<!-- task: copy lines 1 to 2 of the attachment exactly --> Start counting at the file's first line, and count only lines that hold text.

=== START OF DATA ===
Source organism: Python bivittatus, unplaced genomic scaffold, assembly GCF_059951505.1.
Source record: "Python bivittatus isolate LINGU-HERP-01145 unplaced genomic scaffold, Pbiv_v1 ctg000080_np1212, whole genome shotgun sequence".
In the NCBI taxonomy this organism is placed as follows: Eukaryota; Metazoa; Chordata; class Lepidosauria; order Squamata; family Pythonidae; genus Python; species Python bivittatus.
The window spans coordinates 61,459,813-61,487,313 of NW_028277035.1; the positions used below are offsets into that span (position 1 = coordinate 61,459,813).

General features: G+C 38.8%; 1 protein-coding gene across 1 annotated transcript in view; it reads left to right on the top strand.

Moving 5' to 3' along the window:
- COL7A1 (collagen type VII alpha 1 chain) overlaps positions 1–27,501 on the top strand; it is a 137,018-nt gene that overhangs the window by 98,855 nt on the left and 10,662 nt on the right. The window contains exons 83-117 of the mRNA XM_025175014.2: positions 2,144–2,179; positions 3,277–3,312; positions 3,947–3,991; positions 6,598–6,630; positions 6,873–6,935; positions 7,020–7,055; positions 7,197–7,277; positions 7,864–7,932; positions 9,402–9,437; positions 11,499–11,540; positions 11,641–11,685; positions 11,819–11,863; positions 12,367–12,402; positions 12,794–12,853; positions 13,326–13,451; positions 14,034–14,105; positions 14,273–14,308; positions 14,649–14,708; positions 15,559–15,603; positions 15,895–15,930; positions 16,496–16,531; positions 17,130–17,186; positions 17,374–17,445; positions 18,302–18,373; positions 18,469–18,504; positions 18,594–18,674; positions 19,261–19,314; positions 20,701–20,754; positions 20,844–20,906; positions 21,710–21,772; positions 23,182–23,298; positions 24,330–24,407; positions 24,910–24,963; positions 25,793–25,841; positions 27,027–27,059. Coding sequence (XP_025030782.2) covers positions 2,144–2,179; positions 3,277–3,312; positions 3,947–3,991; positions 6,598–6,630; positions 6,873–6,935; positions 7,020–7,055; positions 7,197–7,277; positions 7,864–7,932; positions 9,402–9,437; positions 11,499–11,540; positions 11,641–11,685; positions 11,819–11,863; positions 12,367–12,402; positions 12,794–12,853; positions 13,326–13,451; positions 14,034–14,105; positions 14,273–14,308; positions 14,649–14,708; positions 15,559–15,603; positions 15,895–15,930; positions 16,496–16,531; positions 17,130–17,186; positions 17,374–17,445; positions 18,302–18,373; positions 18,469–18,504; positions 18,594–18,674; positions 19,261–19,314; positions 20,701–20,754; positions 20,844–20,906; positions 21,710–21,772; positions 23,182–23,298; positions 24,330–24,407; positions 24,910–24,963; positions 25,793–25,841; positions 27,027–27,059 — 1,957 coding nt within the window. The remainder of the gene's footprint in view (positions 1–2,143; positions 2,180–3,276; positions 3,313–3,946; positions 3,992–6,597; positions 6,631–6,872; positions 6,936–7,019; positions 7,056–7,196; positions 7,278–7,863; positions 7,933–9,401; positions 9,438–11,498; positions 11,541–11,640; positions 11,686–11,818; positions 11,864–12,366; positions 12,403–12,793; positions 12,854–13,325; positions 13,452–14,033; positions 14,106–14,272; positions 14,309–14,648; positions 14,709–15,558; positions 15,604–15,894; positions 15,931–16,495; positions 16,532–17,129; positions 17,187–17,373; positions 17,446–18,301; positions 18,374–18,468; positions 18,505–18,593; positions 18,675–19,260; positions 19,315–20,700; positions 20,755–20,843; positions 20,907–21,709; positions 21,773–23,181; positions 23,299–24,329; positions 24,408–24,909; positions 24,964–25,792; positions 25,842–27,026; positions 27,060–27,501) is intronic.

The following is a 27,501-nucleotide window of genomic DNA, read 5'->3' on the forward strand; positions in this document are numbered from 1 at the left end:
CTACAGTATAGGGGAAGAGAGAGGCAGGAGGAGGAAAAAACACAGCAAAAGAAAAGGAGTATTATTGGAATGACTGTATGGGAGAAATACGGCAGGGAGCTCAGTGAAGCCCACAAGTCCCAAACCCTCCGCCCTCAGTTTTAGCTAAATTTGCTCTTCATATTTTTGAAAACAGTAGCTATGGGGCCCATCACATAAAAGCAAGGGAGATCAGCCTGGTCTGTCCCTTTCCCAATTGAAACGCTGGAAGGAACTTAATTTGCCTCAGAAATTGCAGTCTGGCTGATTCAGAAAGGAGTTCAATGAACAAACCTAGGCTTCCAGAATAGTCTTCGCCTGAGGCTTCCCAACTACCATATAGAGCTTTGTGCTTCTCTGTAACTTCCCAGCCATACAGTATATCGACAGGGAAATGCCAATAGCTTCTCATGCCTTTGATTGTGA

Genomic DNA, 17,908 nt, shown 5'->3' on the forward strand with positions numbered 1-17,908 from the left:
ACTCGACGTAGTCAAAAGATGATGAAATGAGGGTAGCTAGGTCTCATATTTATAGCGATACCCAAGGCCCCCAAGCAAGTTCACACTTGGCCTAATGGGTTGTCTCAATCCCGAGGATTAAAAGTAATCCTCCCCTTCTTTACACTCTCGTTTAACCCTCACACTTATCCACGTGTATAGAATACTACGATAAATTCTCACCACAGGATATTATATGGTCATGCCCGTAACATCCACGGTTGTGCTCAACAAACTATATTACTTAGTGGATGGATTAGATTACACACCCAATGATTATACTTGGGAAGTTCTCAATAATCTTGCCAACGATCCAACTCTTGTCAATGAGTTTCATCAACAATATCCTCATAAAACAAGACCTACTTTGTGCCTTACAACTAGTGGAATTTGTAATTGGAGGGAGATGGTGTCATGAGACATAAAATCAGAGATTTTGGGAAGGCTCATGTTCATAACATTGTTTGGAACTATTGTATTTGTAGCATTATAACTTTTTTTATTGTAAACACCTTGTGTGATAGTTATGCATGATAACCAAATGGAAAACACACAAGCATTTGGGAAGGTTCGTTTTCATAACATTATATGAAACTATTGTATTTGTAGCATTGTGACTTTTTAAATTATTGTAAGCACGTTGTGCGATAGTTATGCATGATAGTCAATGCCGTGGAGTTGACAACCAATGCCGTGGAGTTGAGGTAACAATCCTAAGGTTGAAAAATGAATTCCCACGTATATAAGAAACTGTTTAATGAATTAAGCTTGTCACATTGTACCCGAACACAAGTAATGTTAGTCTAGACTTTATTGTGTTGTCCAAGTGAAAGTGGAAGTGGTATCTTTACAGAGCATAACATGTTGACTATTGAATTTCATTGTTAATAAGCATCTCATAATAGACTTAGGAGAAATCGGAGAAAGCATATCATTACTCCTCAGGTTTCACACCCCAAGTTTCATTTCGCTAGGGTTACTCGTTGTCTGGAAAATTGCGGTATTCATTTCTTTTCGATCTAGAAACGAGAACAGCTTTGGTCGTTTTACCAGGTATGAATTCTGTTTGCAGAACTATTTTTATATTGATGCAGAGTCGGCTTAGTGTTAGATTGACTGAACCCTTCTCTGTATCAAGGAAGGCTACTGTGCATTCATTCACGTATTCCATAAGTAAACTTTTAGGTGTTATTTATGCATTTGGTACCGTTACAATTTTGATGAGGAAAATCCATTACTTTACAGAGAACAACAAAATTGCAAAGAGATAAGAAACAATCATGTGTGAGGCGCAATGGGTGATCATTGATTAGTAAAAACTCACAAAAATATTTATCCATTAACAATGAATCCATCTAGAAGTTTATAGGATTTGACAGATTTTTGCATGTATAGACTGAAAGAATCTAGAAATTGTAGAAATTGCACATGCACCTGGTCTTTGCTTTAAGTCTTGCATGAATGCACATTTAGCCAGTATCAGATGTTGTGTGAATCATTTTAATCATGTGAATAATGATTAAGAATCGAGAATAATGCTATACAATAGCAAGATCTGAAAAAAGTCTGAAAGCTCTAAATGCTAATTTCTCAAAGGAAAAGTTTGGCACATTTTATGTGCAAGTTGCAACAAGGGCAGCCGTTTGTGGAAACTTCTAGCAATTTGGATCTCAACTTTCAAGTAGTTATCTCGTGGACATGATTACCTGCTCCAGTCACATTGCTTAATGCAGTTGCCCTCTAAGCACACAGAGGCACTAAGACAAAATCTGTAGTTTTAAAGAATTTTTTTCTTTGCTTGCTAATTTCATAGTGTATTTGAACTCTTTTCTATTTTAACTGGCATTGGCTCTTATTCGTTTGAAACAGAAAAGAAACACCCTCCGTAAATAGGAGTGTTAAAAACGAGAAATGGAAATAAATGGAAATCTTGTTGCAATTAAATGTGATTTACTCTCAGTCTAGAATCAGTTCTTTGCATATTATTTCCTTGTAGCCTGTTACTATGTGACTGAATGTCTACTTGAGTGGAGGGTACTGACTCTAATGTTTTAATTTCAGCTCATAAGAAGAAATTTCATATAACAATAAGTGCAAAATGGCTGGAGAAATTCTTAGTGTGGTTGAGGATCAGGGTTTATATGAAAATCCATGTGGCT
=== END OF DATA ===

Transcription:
Source organism: Python bivittatus, unplaced genomic scaffold, assembly GCF_059951505.1.
Source record: "Python bivittatus isolate LINGU-HERP-01145 unplaced genomic scaffold, Pbiv_v1 ctg000080_np1212, whole genome shotgun sequence".